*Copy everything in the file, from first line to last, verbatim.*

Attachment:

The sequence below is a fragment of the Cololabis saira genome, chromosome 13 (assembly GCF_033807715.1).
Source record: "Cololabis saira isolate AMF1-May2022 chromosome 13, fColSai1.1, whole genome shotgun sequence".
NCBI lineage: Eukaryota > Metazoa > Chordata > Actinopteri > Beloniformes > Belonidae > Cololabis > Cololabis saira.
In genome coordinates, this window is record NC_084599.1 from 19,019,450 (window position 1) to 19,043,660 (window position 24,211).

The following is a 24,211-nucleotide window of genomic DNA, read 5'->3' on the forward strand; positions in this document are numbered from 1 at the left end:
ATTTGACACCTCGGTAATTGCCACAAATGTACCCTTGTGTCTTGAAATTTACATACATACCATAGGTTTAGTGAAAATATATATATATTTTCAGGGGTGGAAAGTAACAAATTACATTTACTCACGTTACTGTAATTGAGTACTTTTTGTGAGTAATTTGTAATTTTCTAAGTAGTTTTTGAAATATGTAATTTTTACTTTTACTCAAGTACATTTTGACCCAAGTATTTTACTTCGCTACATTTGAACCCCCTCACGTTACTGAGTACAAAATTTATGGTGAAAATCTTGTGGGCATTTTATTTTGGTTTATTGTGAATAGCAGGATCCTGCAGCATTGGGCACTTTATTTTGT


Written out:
The sequence below is a fragment of the Cololabis saira genome, chromosome 13 (assembly GCF_033807715.1).
Source record: "Cololabis saira isolate AMF1-May2022 chromosome 13, fColSai1.1, whole genome shotgun sequence".
NCBI lineage: Eukaryota > Metazoa > Chordata > Actinopteri > Beloniformes > Belonidae > Cololabis > Cololabis saira.
In genome coordinates, this window is record NC_084599.1 from 19,019,450 (window position 1) to 19,043,660 (window position 24,211).

The following is a 24,211-nucleotide window of genomic DNA, read 5'->3' on the forward strand; positions in this document are numbered from 1 at the left end:
ATTTGACACCTCGGTAATTGCCACAAATGTACCCTTGTGTCTTGAAATTTACATACATACCATAGGTTTAGTGAAAATATATATATATTTTCAGGGGTGGAAAGTAACAAATTACATTTACTCACGTTACTGTAATTGAGTACTTTTTGTGAGTAATTTGTAATTTTCTAAGTAGTTTTTGAAATATGTAATTTTTACTTTTACTCAAGTACATTTTGACCCAAGTATTTTACTTCGCTACATTTGAACCCCCTCACGTTACTGAGTACAAAATTTATGGTGAAAATCTTGTGGGCATTTTATTTTGGTTTATTGTGAATAGCAGGATCCTGCAGCATTGGGCACTTTATTTTGT